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  • Fletcher
  • 14-02-2018

Excellent!

I wish the whole world would read this book. It’s almost more important than one can imagine. What we’ve lost should be shocking to all and a horrible vision of the future for other places as well. We can recapture some of what was lost but only if we all realize what a big deal these boring empty places were, and could be again. Well done. Never boring.

1 of 1 people found this review helpful

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  • NK
  • 13-01-2018

american serengeti

Very interesting book on the American great Plains. Has an intro and conclusion. The body is broken into segments of the various animals of the plains area. Great way to do this. There was a number of reviews about the narrator doing a poor job. I thought he did a fine job. Very well worth the time to listen to.

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  • Bownz
  • 03-07-2017

Another great Flores read.

Great book and I highly recommend it to anyone who enjoys learning. Great narration as well.

1 of 1 people found this review helpful

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  • K. Johnson
  • 16-07-2018

Narrator Took His Sleeping Pills Before the Recording

I really want to rate this higher, because Dan Flores has compiled some incredible information in this book. But the narrator sounds like he learned to pronounce English without any understanding of the meaning of words or intonation. He’s essentially just speaking words into a mic the same way you might speak to a robot where voice inflection is irrelevant. If you’re deeply enthralled by the subject, then the bad narration probably won’t bother you. But if you are a mere mortal like me, then brace yourself.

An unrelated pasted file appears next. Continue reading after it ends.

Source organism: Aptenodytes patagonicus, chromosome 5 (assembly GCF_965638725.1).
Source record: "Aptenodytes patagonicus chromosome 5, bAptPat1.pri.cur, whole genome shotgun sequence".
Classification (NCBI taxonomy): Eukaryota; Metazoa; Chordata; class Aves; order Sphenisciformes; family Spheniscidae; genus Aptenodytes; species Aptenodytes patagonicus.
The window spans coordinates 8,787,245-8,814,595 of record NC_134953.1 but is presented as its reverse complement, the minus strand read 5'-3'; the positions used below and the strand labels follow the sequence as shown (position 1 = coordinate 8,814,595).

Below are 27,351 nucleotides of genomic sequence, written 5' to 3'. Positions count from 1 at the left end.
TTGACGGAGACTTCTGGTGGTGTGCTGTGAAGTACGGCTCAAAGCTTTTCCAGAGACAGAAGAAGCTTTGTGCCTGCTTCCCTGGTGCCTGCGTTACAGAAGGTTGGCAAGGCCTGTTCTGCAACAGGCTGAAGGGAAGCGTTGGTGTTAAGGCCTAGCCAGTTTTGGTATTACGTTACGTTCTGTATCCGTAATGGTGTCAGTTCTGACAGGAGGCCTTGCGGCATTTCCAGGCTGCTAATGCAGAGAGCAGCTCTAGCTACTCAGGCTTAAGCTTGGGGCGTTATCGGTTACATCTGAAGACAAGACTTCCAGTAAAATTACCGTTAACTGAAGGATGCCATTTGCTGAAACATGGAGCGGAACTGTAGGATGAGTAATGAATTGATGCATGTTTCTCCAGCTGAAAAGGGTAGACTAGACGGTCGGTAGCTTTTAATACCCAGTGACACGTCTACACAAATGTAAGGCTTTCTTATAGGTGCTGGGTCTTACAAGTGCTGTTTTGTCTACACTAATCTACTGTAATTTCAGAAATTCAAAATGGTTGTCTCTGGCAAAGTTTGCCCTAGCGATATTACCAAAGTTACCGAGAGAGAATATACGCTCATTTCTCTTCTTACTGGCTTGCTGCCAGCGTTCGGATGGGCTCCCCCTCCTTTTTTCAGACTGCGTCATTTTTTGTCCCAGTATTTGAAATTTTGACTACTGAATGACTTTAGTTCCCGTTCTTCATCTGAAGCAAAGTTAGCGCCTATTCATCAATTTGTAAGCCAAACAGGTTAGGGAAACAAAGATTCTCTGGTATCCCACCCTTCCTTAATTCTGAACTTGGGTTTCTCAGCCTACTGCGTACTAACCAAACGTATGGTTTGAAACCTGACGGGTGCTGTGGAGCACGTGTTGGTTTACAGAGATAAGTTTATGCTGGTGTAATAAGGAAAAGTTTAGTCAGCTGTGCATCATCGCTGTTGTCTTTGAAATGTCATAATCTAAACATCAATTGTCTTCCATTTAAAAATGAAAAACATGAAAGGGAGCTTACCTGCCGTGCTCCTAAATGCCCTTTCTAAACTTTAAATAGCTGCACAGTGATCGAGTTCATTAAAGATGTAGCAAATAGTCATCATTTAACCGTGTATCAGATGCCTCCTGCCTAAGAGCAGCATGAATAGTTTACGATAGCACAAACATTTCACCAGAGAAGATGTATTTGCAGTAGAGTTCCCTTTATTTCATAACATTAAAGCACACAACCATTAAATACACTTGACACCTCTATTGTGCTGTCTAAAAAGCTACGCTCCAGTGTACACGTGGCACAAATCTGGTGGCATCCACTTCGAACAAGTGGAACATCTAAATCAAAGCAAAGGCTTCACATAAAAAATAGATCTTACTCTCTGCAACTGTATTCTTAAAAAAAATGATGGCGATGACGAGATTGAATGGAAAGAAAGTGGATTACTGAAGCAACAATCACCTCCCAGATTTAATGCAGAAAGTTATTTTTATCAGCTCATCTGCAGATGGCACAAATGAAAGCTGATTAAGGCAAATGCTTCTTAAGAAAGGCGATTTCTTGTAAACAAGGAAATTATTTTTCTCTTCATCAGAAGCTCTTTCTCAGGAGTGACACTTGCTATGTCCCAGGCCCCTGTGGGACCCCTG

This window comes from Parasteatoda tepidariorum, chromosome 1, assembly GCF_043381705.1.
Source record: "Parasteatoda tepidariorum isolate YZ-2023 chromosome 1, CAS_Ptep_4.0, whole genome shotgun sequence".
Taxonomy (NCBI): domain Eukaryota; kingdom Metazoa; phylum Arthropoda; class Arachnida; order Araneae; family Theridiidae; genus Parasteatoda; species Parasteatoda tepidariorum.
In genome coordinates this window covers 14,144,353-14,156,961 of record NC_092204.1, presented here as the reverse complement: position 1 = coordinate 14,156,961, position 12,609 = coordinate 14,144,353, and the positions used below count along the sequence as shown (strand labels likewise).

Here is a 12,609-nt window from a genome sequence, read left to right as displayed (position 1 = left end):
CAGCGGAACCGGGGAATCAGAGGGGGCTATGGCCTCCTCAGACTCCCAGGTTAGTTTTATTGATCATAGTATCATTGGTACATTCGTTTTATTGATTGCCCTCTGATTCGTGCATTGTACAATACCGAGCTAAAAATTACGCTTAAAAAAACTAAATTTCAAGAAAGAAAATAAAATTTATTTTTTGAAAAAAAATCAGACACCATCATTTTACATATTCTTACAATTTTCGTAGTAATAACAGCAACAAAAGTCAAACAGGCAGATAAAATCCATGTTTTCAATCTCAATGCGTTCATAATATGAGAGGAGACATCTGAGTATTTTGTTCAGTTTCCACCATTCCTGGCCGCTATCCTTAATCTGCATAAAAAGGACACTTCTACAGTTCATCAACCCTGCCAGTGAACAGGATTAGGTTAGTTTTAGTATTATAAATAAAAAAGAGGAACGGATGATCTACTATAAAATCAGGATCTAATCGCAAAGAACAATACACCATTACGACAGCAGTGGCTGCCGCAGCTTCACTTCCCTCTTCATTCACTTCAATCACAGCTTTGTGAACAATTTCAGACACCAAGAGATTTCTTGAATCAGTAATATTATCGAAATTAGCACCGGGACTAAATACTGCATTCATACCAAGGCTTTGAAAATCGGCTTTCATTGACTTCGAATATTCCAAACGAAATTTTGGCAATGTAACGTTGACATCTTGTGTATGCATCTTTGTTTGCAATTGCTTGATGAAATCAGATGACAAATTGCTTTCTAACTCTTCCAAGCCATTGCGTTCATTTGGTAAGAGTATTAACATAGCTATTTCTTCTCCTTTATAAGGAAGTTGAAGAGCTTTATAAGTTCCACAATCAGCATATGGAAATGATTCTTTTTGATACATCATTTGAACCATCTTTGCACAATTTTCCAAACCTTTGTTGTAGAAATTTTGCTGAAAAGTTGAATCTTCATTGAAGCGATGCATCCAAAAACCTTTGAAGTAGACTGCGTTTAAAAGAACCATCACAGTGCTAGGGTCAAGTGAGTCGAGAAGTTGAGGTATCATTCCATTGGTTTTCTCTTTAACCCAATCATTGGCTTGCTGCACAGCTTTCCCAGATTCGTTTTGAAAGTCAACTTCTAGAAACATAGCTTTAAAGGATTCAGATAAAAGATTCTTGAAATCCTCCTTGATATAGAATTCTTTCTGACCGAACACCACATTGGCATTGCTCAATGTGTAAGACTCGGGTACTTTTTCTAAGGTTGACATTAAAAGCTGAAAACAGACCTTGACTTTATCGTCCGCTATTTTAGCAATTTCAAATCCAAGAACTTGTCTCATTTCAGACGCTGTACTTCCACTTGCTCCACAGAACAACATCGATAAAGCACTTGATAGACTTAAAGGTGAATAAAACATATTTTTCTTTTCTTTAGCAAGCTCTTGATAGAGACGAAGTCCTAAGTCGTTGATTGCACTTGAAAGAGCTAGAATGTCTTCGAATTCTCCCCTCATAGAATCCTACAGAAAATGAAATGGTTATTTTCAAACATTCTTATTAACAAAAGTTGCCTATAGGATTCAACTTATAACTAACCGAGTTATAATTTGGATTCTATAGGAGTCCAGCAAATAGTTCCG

2 of 3 people found this review helpful

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  • Warren Engledove
  • 15-12-2017

Should have been read by the author

I struggled to finish. The content is awesome, but the narrator just killed it for me. I learned of this book from a podcast and it would have been 5/5 if Dan Flores had actually read it.

2 of 3 people found this review helpful

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  • Jason B.
  • 10-09-2017

Great book, boring narration.

This was a very informative book, the perfect companion to Coyote America. The choice of narrator was the dumbest choice possible. Dry, boring and if moved to higher playback speeds it is really hard to listen to. Far too monotone.

2 of 3 people found this review helpful

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  • Kevin Armstrong
  • 10-08-2017

great history bisaed authority.

the authors anti hunting sentiment and the contribution of 20thcentury American sportsmen is a disappointment. however the historical value is wonderful.

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  • Anonymous User
  • 26-10-2018

Sad with so many interesting parts

The history of the Great Plains is amazing. That history and the proposal of a Great Plains national park is what I thought I was getting into. Instead, it was a love affair with a half-breed wolf whom the author hopes polluted the Montana wolf gene pool and the misguided attempt to lead readers into believing modern horses with no natural predators are the equivalent to paleo horses.